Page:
How are you making the adjustment on your valuation due to the circumstances surrounding this appraisal?
Like everyone else, we are on webinars every week, where everyone sits around ask this question and they’re just hoping that somebody with a lot of initials after the name gives a good answer. Well, we are doing how we are handling it and how a lot of appraisers I know are handling it, we sort of put into client disclaimer in the report, we’re emphasizing that this effective date is the date that it is. And don’t assume those results are going to be good in a quarter or six months from now. And we are relying on the market data that we have. So we subscribe to a service that tracks auction results. A lot of big auction companies for trucks and trailers and farm machinery and construction equipment, they publish their auction results, you can either pay to subscribe to them, some of them are free. Ritchie brothers, for example is free. The NADA is a truck and trailer guy would pay for that. A lot of farm machinery services, some are free and some you pay for machine tools, auction results, you can find a lot of those online or you just call your buddies in the profession and you say, “Hey, I saw you had a stamping shop two weeks ago. How did that go?”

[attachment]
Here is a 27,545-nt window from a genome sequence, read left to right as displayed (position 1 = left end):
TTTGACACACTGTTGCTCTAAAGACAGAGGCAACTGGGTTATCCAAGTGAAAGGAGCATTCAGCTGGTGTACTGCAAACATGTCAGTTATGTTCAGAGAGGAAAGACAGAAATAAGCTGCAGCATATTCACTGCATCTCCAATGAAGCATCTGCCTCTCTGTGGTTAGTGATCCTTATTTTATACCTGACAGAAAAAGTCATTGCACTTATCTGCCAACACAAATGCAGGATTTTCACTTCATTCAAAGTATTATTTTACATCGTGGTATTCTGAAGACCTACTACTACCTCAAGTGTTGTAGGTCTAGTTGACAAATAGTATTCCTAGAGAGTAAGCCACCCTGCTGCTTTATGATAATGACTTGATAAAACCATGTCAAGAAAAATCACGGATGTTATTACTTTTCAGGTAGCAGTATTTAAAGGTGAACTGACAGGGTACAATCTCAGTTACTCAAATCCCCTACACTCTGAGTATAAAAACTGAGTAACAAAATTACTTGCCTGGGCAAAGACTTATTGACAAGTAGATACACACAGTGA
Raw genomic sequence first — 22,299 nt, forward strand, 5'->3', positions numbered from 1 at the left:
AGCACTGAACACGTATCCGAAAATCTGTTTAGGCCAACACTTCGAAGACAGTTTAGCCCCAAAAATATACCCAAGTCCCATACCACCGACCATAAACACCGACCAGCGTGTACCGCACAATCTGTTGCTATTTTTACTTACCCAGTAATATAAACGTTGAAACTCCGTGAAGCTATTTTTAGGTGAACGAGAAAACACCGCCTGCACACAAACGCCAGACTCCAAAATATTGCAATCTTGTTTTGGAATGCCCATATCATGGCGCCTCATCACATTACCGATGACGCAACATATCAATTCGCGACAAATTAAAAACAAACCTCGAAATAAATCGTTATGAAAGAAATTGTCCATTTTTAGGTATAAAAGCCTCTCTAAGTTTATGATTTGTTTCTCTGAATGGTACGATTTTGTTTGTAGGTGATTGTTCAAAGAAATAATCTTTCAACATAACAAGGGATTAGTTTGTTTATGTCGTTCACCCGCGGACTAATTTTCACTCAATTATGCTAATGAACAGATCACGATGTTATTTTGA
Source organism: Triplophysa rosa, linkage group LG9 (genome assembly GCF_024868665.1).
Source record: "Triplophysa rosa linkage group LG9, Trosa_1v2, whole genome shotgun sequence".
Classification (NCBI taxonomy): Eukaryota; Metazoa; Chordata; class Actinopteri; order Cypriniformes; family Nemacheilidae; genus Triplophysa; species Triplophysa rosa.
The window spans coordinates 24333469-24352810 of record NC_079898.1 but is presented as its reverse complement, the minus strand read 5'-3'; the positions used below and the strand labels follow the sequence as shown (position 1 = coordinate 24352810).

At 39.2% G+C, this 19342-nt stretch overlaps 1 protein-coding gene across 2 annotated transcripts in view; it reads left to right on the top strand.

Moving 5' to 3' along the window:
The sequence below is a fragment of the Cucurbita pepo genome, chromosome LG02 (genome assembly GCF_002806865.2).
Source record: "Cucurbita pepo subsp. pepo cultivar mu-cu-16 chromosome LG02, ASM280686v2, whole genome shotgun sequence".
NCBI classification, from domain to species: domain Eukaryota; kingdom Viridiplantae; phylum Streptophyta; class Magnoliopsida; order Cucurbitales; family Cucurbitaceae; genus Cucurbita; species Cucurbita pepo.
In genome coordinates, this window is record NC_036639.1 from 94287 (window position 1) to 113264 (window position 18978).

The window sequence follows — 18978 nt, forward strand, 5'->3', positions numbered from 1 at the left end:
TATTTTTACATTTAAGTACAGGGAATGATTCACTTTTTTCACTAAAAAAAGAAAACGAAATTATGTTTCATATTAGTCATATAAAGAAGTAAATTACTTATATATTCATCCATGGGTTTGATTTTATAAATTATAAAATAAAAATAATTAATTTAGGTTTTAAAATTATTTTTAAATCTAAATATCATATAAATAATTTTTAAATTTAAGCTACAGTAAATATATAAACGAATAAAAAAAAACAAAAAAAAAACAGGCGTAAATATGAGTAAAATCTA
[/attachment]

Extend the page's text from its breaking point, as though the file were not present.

And we’re just using the most recent data available and until we see that data really fall, we’re not discounting prices a whole lot right now, as of now, prices have remained strong at auction for this equipment. That might seem hard to believe, but you have to remember the factories that produce this equipment are also slowing down. So when there’s not new equipment to be bought, the value of used equipment goes up. So as of now, we have not had to make a lot of deductions. We are putting those disclaimers in and we’re watching every appraisal, we check the market again to make sure it’s still on track. And when it’s not, we’ll start knocking the values down.